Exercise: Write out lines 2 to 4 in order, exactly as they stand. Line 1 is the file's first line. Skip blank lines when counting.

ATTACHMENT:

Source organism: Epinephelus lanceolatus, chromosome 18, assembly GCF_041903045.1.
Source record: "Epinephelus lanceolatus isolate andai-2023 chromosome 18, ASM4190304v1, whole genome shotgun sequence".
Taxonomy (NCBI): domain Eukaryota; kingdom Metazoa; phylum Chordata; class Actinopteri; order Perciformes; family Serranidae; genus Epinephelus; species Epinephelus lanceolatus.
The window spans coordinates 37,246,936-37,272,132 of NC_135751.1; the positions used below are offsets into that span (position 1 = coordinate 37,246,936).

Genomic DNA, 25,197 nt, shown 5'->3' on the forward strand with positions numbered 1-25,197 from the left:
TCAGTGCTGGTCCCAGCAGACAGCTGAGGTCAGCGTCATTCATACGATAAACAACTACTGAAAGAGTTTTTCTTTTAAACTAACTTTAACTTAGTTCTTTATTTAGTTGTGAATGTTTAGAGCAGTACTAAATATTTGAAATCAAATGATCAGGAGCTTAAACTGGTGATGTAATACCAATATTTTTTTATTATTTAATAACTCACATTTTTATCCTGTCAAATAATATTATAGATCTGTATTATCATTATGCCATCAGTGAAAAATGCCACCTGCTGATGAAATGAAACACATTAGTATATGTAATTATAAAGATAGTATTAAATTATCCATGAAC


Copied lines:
Source record: "Epinephelus lanceolatus isolate andai-2023 chromosome 18, ASM4190304v1, whole genome shotgun sequence".
Taxonomy (NCBI): domain Eukaryota; kingdom Metazoa; phylum Chordata; class Actinopteri; order Perciformes; family Serranidae; genus Epinephelus; species Epinephelus lanceolatus.
The window spans coordinates 37,246,936-37,272,132 of NC_135751.1; the positions used below are offsets into that span (position 1 = coordinate 37,246,936).